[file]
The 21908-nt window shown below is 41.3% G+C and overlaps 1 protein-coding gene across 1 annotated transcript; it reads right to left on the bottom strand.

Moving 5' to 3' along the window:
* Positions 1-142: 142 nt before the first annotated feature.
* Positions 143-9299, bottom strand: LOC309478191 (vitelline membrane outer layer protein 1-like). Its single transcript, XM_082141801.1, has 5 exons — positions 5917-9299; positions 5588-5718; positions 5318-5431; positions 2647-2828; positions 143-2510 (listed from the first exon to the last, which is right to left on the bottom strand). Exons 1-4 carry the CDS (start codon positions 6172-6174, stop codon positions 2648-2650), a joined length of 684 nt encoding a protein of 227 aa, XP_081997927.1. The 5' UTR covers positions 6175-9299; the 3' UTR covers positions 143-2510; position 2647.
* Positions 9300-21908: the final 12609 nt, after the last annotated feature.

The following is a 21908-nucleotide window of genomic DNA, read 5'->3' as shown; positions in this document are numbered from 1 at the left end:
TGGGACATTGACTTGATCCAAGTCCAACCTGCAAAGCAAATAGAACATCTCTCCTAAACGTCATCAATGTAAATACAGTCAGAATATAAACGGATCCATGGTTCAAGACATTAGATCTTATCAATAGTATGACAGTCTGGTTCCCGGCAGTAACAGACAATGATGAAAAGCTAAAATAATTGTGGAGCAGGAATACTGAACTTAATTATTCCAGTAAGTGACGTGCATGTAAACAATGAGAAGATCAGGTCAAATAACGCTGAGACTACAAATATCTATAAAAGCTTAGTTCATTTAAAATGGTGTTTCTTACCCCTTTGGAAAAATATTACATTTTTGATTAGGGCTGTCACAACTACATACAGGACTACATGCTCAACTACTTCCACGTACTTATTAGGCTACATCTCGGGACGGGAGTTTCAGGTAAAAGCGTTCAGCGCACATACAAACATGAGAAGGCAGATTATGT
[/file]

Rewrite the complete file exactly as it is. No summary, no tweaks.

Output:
The 21908-nt window shown below is 41.3% G+C and overlaps 1 protein-coding gene across 1 annotated transcript; it reads right to left on the bottom strand.

Moving 5' to 3' along the window:
* Positions 1-142: 142 nt before the first annotated feature.
* Positions 143-9299, bottom strand: LOC309478191 (vitelline membrane outer layer protein 1-like). Its single transcript, XM_082141801.1, has 5 exons — positions 5917-9299; positions 5588-5718; positions 5318-5431; positions 2647-2828; positions 143-2510 (listed from the first exon to the last, which is right to left on the bottom strand). Exons 1-4 carry the CDS (start codon positions 6172-6174, stop codon positions 2648-2650), a joined length of 684 nt encoding a protein of 227 aa, XP_081997927.1. The 5' UTR covers positions 6175-9299; the 3' UTR covers positions 143-2510; position 2647.
* Positions 9300-21908: the final 12609 nt, after the last annotated feature.

The following is a 21908-nucleotide window of genomic DNA, read 5'->3' as shown; positions in this document are numbered from 1 at the left end:
TGGGACATTGACTTGATCCAAGTCCAACCTGCAAAGCAAATAGAACATCTCTCCTAAACGTCATCAATGTAAATACAGTCAGAATATAAACGGATCCATGGTTCAAGACATTAGATCTTATCAATAGTATGACAGTCTGGTTCCCGGCAGTAACAGACAATGATGAAAAGCTAAAATAATTGTGGAGCAGGAATACTGAACTTAATTATTCCAGTAAGTGACGTGCATGTAAACAATGAGAAGATCAGGTCAAATAACGCTGAGACTACAAATATCTATAAAAGCTTAGTTCATTTAAAATGGTGTTTCTTACCCCTTTGGAAAAATATTACATTTTTGATTAGGGCTGTCACAACTACATACAGGACTACATGCTCAACTACTTCCACGTACTTATTAGGCTACATCTCGGGACGGGAGTTTCAGGTAAAAGCGTTCAGCGCACATACAAACATGAGAAGGCAGATTATGT